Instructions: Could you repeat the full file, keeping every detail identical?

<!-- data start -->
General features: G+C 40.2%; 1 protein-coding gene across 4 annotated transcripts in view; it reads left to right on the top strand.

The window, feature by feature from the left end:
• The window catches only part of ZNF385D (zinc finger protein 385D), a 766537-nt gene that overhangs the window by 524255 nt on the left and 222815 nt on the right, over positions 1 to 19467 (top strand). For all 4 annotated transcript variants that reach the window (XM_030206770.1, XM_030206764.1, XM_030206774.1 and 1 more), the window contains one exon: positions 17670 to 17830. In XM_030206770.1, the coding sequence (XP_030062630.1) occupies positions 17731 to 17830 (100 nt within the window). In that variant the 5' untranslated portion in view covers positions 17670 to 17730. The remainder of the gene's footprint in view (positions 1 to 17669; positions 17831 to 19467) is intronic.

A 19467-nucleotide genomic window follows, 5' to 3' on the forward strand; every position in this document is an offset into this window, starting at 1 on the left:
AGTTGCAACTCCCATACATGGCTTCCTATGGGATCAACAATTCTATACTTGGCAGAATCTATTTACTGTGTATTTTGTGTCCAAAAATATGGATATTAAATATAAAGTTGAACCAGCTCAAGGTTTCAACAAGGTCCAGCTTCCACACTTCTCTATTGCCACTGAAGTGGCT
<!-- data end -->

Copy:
General features: G+C 40.2%; 1 protein-coding gene across 4 annotated transcripts in view; it reads left to right on the top strand.

The window, feature by feature from the left end:
• The window catches only part of ZNF385D (zinc finger protein 385D), a 766537-nt gene that overhangs the window by 524255 nt on the left and 222815 nt on the right, over positions 1 to 19467 (top strand). For all 4 annotated transcript variants that reach the window (XM_030206770.1, XM_030206764.1, XM_030206774.1 and 1 more), the window contains one exon: positions 17670 to 17830. In XM_030206770.1, the coding sequence (XP_030062630.1) occupies positions 17731 to 17830 (100 nt within the window). In that variant the 5' untranslated portion in view covers positions 17670 to 17730. The remainder of the gene's footprint in view (positions 1 to 17669; positions 17831 to 19467) is intronic.

A 19467-nucleotide genomic window follows, 5' to 3' on the forward strand; every position in this document is an offset into this window, starting at 1 on the left:
AGTTGCAACTCCCATACATGGCTTCCTATGGGATCAACAATTCTATACTTGGCAGAATCTATTTACTGTGTATTTTGTGTCCAAAAATATGGATATTAAATATAAAGTTGAACCAGCTCAAGGTTTCAACAAGGTCCAGCTTCCACACTTCTCTATTGCCACTGAAGTGGCT